New Delhi -°C
Today in New Delhi, India

Aug 07, 2020-Friday
-°C

Humidity
-

Wind
-

Select Country
Select city
ADVERTISEMENT
Home / World News / World Council of Churches expresses dismay over Hagia Sophia

World Council of Churches expresses dismay over Hagia Sophia

As a World Heritage museum, “Hagia Sophia has been a place of openness, encounter and inspiration for people from all nations,” Ioan Sauca said in the letter released Saturday by the Geneva-based group.

world Updated: Jul 12, 2020 00:59 IST
Associated Press | Posted by Arpan Rai
Associated Press | Posted by Arpan Rai
FRANKFURT, Germany
A woman poses for a selfie in front of Hagia Sophia, or Ayasofya-i Kebir Camii, which the Turkish president declared to be open to Muslim worship after a court ruling, in Istanbul, Turkey, July 11, 2020.
A woman poses for a selfie in front of Hagia Sophia, or Ayasofya-i Kebir Camii, which the Turkish president declared to be open to Muslim worship after a court ruling, in Istanbul, Turkey, July 11, 2020. (REUTERS)

The interim secretary general of the World Council of Churches has written to Turkey’s president expressing his “grief and dismay” over Turkey’s decision to change the status of Istanbul’s landmark Hagia Sophia from a museum to a mosque.

As a World Heritage museum, “Hagia Sophia has been a place of openness, encounter and inspiration for people from all nations,” Ioan Sauca said in the letter released Saturday by the Geneva-based group.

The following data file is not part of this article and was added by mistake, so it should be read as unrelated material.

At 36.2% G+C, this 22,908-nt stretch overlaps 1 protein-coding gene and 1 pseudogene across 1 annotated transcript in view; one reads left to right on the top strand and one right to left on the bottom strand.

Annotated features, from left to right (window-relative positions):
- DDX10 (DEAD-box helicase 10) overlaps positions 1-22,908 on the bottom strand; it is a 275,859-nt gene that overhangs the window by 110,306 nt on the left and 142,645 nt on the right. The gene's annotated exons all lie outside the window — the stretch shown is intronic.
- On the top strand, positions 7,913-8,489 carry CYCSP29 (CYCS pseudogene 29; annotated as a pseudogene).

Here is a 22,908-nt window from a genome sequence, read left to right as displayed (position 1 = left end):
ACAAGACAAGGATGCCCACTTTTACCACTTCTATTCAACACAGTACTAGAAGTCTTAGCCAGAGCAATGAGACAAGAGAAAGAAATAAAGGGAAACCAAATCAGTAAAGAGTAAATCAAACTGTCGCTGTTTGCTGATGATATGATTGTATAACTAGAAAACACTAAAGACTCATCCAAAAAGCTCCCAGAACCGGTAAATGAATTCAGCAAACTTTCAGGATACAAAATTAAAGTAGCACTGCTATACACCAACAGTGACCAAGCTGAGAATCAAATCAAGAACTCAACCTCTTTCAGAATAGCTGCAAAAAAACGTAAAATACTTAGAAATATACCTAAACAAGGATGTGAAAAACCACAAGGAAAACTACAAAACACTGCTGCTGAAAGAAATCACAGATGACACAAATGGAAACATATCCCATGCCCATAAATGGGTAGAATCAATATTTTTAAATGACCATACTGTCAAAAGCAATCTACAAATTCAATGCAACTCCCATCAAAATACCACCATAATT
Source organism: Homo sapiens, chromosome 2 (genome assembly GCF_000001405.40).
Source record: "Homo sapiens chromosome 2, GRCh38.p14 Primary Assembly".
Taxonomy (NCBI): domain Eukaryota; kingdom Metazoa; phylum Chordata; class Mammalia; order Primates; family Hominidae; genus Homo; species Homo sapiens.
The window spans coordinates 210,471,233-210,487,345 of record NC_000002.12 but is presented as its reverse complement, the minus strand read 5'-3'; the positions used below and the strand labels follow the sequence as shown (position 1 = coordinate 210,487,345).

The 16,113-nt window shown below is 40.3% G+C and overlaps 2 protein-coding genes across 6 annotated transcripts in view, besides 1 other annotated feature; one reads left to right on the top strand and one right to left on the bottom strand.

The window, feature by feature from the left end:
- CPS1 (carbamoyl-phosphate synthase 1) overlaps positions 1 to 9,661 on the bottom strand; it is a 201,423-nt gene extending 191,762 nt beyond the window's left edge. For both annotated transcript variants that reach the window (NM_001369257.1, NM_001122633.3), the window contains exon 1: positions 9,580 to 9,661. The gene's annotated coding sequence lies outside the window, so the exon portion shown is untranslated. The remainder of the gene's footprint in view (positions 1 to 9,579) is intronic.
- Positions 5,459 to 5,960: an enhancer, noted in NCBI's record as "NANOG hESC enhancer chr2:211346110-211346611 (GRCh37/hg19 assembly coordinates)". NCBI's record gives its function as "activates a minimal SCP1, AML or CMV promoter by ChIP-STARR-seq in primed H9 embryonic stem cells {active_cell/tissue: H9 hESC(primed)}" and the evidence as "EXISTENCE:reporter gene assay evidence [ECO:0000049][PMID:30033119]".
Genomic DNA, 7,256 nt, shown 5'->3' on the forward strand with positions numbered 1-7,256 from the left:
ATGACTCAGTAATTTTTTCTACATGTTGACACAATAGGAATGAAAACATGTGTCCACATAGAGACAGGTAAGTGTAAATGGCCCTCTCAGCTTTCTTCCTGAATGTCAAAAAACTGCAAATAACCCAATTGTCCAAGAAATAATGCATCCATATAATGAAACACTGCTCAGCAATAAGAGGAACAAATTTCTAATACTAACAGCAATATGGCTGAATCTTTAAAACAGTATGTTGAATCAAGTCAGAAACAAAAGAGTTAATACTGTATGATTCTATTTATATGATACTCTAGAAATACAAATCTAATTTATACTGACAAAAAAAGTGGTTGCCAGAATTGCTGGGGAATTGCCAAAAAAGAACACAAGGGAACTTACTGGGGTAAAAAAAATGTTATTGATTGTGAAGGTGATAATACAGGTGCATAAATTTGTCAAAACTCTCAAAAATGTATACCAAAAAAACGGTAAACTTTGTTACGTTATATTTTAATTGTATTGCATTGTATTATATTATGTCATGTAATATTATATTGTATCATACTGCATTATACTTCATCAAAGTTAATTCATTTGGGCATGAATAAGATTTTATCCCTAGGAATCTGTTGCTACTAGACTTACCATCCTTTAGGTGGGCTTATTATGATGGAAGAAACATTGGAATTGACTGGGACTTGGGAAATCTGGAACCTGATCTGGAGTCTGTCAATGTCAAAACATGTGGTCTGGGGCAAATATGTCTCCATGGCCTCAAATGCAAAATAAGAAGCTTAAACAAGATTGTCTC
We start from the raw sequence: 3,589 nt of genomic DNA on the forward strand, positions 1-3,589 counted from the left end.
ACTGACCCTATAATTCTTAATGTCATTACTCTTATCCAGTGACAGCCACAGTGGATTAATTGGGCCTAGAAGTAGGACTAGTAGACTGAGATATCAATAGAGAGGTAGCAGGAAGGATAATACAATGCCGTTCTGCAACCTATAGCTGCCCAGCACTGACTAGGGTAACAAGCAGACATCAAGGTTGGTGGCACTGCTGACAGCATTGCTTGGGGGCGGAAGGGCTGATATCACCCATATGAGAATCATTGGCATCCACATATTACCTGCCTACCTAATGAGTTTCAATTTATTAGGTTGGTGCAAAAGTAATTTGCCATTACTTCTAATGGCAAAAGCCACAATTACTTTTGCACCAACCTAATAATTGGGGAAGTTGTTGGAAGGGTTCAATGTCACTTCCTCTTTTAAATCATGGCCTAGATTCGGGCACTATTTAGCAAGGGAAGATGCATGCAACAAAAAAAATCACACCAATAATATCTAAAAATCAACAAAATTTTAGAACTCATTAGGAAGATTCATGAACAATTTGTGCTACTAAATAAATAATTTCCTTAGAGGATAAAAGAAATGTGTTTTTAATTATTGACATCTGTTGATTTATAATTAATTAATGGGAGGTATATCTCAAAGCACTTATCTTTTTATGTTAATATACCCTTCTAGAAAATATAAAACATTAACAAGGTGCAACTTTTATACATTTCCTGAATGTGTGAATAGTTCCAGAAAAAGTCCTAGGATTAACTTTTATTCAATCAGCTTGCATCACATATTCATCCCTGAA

The colossal Hagia Sophia was built 1,500 years ago as an Orthodox Christian cathedral and was converted into a mosque after the Ottomans conquered Constantinople, now Istanbul, in 1453. The secular Turkish government decided in 1934 to make it a museum.

Sauca said the museum status had been “a powerful expression” of Turkey’s commitment to inclusion and secularism.

Turkish President Recep Tayyip Erdogan on Friday formally converted the building back into a mosque and declared it open for Muslim worship, hours after a high court annulled the 1934 decision turning it into a museum.

Erdogan, a devout Muslim, has frequently used the debate over Hagia Sophia to drum up support for his Islamic-rooted party. The decision has provoked deep dismay among Orthodox Christians.

ht epaper

Sign In to continue reading